I called my mom. She started to tell me that I needed to seek medical attention asap. "This must be serious," I thought. My family has never been one to actually go to the emergency room or even the doctor's office. I basically have to be unconscious before having myself checked out my a medical professional. And then mom started telling me about all the people she knew about who had blood clots and died. Friends of friends. Friends of friends' children. Even famous journalists. Do you remember David Bloom? He died of a blood clot. Each name pushed me further and further into panic mode.

I immediately woke up Rama and Neetu. "I need to get to the hospital," I said. "I might have a blood clot." We jumped into the car for a quick (by India standards) ride, eventually walking into the Emergency Room of Apollo Hospital at a little past 6am. I walked right up to a Doctor. "I need to get checked for a DVT," I said. Then I sat down on a bed. I put on a gown. And I immediately spoke with two very sympathetic doctors. They ordered an EKG and a doppler.

Making the best of a scary situation

The key to the doppler (ultrasound) is to compare legs; one in significant pain against one without pain. The tech rubbed the wand up and down my leg, taking photos. The assistant positioned my leg for the tech and did as he said. When the tech first said "compress" the assistant squeezed my thigh. When the tech again said "compress" the assistant squeezed my calf. I immediately screamed out in pain. I'd never felt pain like that before. The assistant looked at me. "What happened?" she asked. I was speechless, trying to mouth the words. "The reason, I'm here...the pain...is here...don't squeeze...the pain...is here." She gave me a quizzical look and continued on. "Oh well," I thought, "at least the photos will be accurate."

A copy of the doppler ultrasound of my legs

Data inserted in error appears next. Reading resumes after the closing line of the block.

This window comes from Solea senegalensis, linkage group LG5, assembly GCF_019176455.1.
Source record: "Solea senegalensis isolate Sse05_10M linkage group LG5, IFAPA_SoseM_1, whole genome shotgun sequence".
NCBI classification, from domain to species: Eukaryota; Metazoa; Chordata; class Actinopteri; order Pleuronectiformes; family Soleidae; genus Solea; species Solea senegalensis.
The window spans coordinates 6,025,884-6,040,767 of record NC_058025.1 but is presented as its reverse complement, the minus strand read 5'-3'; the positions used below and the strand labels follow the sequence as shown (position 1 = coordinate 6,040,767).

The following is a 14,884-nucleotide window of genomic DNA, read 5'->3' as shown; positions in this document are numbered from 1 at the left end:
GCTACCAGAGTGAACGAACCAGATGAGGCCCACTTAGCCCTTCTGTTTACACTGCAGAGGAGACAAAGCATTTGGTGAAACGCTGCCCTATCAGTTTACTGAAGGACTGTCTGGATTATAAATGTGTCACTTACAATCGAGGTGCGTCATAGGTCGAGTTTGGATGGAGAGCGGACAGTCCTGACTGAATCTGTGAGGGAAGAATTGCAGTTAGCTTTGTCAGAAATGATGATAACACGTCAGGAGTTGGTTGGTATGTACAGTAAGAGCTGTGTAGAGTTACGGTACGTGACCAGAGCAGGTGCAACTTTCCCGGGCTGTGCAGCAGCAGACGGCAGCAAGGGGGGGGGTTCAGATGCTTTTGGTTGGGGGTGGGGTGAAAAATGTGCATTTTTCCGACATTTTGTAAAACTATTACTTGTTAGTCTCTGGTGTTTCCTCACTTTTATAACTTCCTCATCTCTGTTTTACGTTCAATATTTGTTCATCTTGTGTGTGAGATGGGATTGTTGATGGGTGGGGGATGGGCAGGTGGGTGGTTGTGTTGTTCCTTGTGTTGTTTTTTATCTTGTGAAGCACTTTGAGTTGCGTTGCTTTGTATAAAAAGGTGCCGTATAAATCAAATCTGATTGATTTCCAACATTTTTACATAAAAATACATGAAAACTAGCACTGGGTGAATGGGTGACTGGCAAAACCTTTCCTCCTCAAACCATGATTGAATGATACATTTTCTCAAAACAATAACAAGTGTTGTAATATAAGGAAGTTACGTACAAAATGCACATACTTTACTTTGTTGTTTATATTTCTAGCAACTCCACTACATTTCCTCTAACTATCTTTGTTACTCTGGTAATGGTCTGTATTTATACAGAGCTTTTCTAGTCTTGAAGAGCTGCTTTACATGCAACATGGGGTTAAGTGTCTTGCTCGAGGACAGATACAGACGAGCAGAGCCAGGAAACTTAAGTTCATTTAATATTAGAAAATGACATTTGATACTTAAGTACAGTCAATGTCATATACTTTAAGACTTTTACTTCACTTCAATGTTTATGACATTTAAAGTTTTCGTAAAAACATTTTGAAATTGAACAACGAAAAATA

In the end, there was no blood clot. I would be in and out of the hospital in less than three hours. There was no admission to the hospital during our vacation; no damage to my heart, lungs, or brain. So why the pain? Why the unending, un-ignorable pain? No answer. The prescribed treatment for my pain? Ibuprofen. Plus a referral to see a neurologist back in the US. Because the pain is most likely neuropathy related.

After checking out of the hospital, handwritten intake forms in tow, I stopped by the pharmacy for yet more ibuprofen. "How many do you want?" the pharmacy tech asked me. I pointed to the sheet of six pills in her hand. "5 rupees," she said. I handed her a 10 rupee note. When I went to take my change, she began to hand me a handful of candy. "No change," she told me. I was quick to reply. "No candy," I said. "I'll take six more pills." So she handed me five more pills and a piece candy. India, where you get change in the form of candy.

That night, before going to bed, I quickly checked my email as I usually do. In my inbox sat an article "sent from mom" entitled, "The legacy of reporter David Bloom - News." It's actually an interesting read.

Thanks, mom.

To see more of our non-hospital related photos from a somewhat epic journey to India, they can be found online here.